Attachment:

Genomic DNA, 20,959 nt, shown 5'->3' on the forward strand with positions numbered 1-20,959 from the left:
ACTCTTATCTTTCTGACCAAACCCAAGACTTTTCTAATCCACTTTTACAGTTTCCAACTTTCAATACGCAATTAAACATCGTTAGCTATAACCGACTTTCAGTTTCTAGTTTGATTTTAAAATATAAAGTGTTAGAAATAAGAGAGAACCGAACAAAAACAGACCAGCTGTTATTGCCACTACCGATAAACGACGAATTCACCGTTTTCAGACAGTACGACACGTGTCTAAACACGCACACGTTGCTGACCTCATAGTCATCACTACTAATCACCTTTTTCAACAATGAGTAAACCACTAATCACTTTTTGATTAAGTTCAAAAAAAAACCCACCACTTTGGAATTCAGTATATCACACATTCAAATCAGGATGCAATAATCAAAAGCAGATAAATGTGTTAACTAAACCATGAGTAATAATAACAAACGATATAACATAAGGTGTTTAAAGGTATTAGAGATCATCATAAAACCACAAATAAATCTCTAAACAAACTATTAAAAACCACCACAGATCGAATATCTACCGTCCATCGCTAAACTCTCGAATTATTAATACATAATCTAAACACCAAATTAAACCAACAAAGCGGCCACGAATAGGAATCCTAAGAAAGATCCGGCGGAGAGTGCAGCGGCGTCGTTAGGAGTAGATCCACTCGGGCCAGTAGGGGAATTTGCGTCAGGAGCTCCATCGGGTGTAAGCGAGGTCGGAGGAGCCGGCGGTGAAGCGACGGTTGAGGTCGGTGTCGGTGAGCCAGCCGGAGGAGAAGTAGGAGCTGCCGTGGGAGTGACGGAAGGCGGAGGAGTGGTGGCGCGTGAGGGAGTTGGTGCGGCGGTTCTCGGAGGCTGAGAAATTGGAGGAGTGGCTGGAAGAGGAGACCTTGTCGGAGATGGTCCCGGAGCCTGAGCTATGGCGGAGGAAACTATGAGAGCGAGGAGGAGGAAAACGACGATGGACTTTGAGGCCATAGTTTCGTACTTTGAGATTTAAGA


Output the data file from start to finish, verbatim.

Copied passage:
Genomic DNA, 20,959 nt, shown 5'->3' on the forward strand with positions numbered 1-20,959 from the left:
ACTCTTATCTTTCTGACCAAACCCAAGACTTTTCTAATCCACTTTTACAGTTTCCAACTTTCAATACGCAATTAAACATCGTTAGCTATAACCGACTTTCAGTTTCTAGTTTGATTTTAAAATATAAAGTGTTAGAAATAAGAGAGAACCGAACAAAAACAGACCAGCTGTTATTGCCACTACCGATAAACGACGAATTCACCGTTTTCAGACAGTACGACACGTGTCTAAACACGCACACGTTGCTGACCTCATAGTCATCACTACTAATCACCTTTTTCAACAATGAGTAAACCACTAATCACTTTTTGATTAAGTTCAAAAAAAAACCCACCACTTTGGAATTCAGTATATCACACATTCAAATCAGGATGCAATAATCAAAAGCAGATAAATGTGTTAACTAAACCATGAGTAATAATAACAAACGATATAACATAAGGTGTTTAAAGGTATTAGAGATCATCATAAAACCACAAATAAATCTCTAAACAAACTATTAAAAACCACCACAGATCGAATATCTACCGTCCATCGCTAAACTCTCGAATTATTAATACATAATCTAAACACCAAATTAAACCAACAAAGCGGCCACGAATAGGAATCCTAAGAAAGATCCGGCGGAGAGTGCAGCGGCGTCGTTAGGAGTAGATCCACTCGGGCCAGTAGGGGAATTTGCGTCAGGAGCTCCATCGGGTGTAAGCGAGGTCGGAGGAGCCGGCGGTGAAGCGACGGTTGAGGTCGGTGTCGGTGAGCCAGCCGGAGGAGAAGTAGGAGCTGCCGTGGGAGTGACGGAAGGCGGAGGAGTGGTGGCGCGTGAGGGAGTTGGTGCGGCGGTTCTCGGAGGCTGAGAAATTGGAGGAGTGGCTGGAAGAGGAGACCTTGTCGGAGATGGTCCCGGAGCCTGAGCTATGGCGGAGGAAACTATGAGAGCGAGGAGGAGGAAAACGACGATGGACTTTGAGGCCATAGTTTCGTACTTTGAGATTTAAGA